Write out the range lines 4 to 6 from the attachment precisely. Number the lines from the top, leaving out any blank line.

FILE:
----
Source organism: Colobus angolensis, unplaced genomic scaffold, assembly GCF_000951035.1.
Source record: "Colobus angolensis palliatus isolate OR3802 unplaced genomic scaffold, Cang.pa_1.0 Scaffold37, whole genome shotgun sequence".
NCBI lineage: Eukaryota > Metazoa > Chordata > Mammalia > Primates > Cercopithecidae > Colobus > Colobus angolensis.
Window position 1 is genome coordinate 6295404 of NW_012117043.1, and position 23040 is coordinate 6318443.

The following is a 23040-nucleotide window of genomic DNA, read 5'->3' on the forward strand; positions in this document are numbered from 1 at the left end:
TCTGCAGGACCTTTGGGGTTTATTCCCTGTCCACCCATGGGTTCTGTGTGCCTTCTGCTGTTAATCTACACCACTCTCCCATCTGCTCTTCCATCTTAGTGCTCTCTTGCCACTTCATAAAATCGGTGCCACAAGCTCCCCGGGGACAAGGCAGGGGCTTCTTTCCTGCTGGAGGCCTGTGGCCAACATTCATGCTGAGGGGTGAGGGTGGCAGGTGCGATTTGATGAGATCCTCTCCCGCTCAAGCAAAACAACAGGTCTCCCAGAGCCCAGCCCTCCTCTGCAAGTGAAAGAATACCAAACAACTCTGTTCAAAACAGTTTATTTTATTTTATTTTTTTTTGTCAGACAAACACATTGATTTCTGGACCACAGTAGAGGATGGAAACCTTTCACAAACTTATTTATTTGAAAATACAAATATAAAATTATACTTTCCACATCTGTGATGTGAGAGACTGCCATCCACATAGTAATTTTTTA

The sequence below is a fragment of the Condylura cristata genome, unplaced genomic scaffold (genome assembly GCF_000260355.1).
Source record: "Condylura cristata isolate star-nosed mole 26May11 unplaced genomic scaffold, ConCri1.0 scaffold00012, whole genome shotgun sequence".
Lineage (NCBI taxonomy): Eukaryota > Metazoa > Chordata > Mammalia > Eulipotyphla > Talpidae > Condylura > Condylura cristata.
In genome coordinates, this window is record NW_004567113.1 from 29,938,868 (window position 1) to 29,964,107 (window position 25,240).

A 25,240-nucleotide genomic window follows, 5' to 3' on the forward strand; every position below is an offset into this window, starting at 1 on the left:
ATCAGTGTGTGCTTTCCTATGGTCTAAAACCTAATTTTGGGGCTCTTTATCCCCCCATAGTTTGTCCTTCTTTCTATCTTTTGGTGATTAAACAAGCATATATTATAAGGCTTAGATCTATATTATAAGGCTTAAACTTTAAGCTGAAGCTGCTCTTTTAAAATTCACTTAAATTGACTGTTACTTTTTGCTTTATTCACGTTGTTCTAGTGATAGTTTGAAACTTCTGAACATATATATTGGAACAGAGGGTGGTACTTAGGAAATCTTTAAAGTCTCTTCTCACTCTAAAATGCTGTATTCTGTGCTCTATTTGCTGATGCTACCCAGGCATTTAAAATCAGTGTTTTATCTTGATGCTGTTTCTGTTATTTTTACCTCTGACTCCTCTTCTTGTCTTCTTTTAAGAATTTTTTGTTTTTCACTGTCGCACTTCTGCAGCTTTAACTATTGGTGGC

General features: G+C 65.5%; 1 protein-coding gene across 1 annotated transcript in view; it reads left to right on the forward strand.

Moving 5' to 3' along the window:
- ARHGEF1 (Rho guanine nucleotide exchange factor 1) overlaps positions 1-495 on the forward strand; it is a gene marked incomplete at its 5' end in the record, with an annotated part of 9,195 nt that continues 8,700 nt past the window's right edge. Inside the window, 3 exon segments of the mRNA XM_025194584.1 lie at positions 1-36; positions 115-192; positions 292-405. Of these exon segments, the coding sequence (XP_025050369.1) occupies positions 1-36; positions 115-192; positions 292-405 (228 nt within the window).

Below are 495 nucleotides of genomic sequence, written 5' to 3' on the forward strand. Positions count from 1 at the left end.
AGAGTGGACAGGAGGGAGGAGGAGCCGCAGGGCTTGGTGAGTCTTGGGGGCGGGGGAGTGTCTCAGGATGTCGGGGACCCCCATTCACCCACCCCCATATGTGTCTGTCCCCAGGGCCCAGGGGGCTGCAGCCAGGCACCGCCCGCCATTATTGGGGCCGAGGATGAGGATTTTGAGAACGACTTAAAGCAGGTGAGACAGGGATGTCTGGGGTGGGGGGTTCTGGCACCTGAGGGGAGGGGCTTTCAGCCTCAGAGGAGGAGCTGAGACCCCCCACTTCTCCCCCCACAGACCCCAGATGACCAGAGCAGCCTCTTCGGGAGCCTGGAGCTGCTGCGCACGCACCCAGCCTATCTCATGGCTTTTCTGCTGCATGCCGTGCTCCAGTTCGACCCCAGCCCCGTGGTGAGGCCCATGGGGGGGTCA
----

Window position 1 is genome coordinate 6295404 of NW_012117043.1, and position 23040 is coordinate 6318443.

The following is a 23040-nucleotide window of genomic DNA, read 5'->3' on the forward strand; positions in this document are numbered from 1 at the left end:
TCTGCAGGACCTTTGGGGTTTATTCCCTGTCCACCCATGGGTTCTGTGTGCCTTCTGCTGTTAATCTACACCACTCTCCCATCTGCTCTTCCATCTTAGTGCTCTCTTGCCACTTCATAAAATCGGTGCCACAAGCTCCCCGGGGACAAGGCAGGGGCTTCTTTCCTGCTGGAGGCCTGTGGCCAACATTCATGCTGAGGGGTGAGGGTGGCAGGTGCGATTTGATGAGATCCTCTCCCGCTCAAGCAAAACAACAGGTCTCCCAGAGCCCAGCCCTCCTCTGCAAGTGAAAGAATACCAAACAACTCTGTTCAAAACAGTTTATTTTATTTTATTTTTTTTTGTCAGACAAACACATTGATTTCTGGACCACAGTAGAGGATGGAAACCTTTCACAAACTTATTTATTTGAAAATACAAATATAAAATTATACTTTCCACATCTGTGATGTGAGAGACTGCCATCCACATAGTAATTTTTTA